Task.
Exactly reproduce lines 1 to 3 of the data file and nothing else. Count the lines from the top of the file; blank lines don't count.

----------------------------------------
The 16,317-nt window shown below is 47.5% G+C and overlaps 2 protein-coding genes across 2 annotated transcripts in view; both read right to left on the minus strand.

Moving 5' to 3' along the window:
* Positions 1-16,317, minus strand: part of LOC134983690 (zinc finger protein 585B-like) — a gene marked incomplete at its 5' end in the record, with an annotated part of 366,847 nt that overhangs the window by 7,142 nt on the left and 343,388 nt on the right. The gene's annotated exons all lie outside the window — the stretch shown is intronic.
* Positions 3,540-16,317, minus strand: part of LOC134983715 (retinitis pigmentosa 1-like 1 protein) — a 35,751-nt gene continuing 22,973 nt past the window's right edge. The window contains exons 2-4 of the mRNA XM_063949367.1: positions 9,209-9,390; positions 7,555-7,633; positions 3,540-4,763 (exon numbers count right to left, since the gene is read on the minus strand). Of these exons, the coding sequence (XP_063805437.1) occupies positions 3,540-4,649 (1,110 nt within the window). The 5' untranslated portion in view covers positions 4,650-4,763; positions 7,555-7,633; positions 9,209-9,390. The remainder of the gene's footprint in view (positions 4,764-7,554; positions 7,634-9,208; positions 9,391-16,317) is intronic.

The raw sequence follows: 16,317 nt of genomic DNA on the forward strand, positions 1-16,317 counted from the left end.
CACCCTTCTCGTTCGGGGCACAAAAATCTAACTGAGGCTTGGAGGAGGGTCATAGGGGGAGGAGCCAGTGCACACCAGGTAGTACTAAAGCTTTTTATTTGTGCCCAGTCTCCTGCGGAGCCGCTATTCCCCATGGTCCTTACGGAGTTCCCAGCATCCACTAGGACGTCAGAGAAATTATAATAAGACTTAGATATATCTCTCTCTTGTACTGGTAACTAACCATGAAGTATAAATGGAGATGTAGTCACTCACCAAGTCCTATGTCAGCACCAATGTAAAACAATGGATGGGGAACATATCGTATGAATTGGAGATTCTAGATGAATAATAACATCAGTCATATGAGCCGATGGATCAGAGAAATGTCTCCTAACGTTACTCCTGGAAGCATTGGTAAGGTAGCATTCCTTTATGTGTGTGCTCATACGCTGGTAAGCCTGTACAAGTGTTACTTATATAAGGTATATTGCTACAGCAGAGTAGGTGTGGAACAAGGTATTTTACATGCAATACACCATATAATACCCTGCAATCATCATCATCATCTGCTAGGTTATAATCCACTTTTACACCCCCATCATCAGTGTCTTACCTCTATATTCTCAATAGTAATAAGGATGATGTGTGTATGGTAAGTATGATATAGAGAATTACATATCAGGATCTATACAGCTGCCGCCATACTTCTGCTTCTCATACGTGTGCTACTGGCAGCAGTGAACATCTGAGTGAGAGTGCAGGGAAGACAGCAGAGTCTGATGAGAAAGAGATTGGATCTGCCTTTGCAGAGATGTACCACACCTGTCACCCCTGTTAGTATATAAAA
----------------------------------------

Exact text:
The 16,317-nt window shown below is 47.5% G+C and overlaps 2 protein-coding genes across 2 annotated transcripts in view; both read right to left on the minus strand.

Moving 5' to 3' along the window:
* Positions 1-16,317, minus strand: part of LOC134983690 (zinc finger protein 585B-like) — a gene marked incomplete at its 5' end in the record, with an annotated part of 366,847 nt that overhangs the window by 7,142 nt on the left and 343,388 nt on the right. The gene's annotated exons all lie outside the window — the stretch shown is intronic.